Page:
Tuesday, 16 February 2010

El Calafate to El Chalten

From El Calafate to El Chalten is 220km, the first wonderful 35 of which usually have a tailwind, followed by 95km of debilitating sidewind, followed by a final 90km straight into the headwind. After a late afternoon start we were looking out for a suitable camping spot about 60km in, when a truck driver stopped and asked if we would like a lift. This seeming too good an opportunity to turn down, we chucked the bikes into the back of his very large truck and jumped in, affording us a far more rapid and entertaining (although I suspect a little less safe) shortcut, dropping us off at the cross road to face the last 90km on the bikes again.

Angel, the driver, was on an 8 day journey across Argentina to pick up a load to take back to Buenos Aires, and was keen that we enjoyed the beautiful scenery we were driving through – winding his window down so we could take photos (and taking photos himself, when he wasn't texting, or making the near constant supply of mate he shared with us on the calor gas stove he kept lit, next to the gear stick).

This was our first proper experience of mate, and we were pretty much instant converts. Mate is the Argentinian tea, which seems to be more of a national activity than a drink, and the preparation and sharing of which is surrounded by a multitude of social niceties, to which we are of course largely oblivious. It is drunk out of little pots, often very ornate, which all Argentinian's seem to carry with them along with a thermos of hot water (or in Angels case a little gas stove). Watching him make it reminded me of the way dad used to smoke his pipe – spending far longer cleaning out the bowl, repacking it with leaves and topping it up than actually smoking (or in this case drinking) it! The taste is very strong and bitter, and easy to see how it could be quite addictive- Ja even suggested we might carry the extra weight of a mate kit ourselves (and he hasn't even weighed it yet!)

After the warmth and comfort of Angels cab and the mate, cooking and camping on the side of the dusty road in wind that must have been gusting up to 90km an hour seemed particularly challenging, although had we seen this little fella before we pitched the tent rather than when we packed it up in the morning I think we would have had an even more uncomfortable night!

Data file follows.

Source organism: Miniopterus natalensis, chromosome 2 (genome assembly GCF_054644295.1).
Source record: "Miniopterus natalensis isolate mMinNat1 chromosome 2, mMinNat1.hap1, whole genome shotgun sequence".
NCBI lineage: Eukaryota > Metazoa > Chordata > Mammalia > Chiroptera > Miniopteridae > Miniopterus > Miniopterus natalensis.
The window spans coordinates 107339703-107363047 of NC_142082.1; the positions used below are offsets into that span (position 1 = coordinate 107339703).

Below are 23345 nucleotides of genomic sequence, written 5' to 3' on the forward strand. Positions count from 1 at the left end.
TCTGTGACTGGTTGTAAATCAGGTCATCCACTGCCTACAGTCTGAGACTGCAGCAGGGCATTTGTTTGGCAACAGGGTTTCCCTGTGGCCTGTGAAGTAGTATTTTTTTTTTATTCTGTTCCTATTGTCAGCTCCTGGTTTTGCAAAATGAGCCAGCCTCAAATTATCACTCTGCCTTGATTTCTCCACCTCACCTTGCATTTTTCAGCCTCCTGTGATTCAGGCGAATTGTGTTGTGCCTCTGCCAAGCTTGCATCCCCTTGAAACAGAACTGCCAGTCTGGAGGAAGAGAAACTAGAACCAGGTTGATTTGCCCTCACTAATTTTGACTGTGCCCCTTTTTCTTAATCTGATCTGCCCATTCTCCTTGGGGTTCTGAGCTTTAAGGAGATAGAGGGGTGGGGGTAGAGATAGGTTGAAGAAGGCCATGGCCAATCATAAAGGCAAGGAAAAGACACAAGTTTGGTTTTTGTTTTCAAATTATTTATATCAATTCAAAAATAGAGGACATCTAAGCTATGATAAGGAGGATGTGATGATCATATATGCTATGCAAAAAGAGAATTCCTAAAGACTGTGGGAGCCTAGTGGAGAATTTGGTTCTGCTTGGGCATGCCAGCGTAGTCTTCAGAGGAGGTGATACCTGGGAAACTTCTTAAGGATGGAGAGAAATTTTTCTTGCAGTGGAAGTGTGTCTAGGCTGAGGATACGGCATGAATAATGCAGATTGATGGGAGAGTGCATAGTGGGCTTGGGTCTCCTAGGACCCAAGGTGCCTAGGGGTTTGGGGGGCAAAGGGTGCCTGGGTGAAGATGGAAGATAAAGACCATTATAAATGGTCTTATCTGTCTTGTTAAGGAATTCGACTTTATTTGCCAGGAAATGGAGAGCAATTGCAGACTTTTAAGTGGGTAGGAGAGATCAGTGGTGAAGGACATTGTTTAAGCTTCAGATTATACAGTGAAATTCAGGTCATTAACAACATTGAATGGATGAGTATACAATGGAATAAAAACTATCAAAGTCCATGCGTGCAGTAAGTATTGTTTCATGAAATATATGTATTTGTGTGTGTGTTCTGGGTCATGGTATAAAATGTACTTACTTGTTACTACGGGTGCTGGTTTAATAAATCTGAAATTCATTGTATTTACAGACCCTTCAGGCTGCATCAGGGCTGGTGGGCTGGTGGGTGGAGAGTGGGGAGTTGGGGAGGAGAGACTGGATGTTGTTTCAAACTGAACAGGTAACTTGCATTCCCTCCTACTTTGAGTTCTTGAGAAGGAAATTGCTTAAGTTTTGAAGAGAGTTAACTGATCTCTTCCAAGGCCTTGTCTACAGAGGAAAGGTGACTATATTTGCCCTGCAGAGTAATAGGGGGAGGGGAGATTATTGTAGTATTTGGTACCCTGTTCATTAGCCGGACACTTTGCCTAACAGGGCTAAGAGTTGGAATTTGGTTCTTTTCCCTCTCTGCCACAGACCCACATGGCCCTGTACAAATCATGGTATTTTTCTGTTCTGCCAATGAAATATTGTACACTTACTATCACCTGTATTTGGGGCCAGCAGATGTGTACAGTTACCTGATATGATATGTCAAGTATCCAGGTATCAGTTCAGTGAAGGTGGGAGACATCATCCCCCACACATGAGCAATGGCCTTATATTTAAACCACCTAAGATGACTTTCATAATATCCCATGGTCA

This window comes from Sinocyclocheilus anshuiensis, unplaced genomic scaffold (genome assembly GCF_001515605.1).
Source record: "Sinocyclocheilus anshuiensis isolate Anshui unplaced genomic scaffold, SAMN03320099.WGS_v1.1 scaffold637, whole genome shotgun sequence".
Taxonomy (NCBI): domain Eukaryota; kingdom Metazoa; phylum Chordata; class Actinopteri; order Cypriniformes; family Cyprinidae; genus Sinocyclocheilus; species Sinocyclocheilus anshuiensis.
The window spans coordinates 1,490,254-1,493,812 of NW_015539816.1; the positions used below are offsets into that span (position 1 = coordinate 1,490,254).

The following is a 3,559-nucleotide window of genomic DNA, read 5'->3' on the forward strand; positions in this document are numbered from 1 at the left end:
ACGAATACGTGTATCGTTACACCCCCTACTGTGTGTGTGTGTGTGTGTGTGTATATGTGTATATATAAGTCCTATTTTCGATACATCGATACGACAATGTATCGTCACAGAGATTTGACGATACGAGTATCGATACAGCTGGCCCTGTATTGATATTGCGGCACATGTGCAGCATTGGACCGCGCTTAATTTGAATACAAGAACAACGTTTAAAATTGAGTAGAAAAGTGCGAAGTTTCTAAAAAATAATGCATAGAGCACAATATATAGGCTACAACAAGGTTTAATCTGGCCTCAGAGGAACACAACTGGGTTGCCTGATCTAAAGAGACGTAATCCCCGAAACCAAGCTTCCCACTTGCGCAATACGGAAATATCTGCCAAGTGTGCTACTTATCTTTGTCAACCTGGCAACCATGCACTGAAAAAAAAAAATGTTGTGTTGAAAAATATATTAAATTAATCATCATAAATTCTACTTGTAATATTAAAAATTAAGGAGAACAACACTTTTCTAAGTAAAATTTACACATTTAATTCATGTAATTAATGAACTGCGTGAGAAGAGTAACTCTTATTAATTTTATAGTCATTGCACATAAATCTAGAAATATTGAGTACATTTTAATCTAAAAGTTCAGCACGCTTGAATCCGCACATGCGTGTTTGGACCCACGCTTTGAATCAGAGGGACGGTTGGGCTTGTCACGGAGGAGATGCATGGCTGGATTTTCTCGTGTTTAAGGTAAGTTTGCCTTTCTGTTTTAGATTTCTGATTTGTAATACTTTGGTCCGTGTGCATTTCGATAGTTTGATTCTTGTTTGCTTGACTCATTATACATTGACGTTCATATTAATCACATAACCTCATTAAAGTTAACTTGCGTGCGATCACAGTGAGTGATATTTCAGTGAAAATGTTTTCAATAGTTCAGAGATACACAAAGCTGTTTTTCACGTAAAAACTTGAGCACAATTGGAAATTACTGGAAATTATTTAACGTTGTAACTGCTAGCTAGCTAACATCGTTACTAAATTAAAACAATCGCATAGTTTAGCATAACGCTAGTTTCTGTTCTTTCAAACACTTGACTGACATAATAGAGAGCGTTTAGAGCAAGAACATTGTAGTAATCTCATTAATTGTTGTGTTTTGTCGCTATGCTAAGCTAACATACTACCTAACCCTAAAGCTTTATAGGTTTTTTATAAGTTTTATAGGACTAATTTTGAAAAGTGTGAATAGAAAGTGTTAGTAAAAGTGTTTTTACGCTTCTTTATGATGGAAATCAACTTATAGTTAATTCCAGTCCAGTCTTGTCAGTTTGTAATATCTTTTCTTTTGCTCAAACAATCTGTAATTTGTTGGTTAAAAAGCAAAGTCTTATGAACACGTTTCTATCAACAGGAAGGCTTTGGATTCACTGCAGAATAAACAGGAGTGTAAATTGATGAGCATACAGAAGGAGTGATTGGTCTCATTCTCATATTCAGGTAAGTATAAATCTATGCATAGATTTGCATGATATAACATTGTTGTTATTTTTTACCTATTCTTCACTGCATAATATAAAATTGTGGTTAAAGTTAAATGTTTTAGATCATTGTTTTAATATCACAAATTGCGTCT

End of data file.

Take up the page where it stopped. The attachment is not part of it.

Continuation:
The last 90km were probably the most challenging we have had so far, and after taking 10 hours to cover 45km we were absolutely exhausted, but could find no-where out of the (by now quite scarily strong) wind to camp. Eventually we came across an estancia, where Sandra, the cook in the workers kitchen took pity on us, and allowed us to camp in a relatively sheltered area just outside their building. We were surrounded by cats, dogs and what must have been hand reared sheep judging by their repeated attempts to get into the tent, but it was lucky we found the place when we did, as the wind was so strong through the night I don't think the tent would have survived without the shelter. Sandra invited us into her kitchen, which was like stepping back in time, with a huge woodburning stove, enormous pans of stew bubbling away and cuts of meats hanging from the ceiling and served us soup and the homemade fried bread-rolls; pan frite. I don't think anything has ever tasted so good, until the following morning as we were leaving when she gave us freshly made rolls for breakfast, still warm from cooking, and tasting like savoury crusty doughnuts!

In spite of another windy 45km, and a big climb into El Chalten Sandra's kindness (and pan frites) kept us going the whole way. We have been getting used to people slowing down and taking photo's of us as they drive past, but on this last climb someone actually leaned out of the car window and handed us biscuits! We arrived in El Chalten cheerful, well-fed and relieved to have finally come through the worst of the wind; ready to face the rain of the Carretera Austral.

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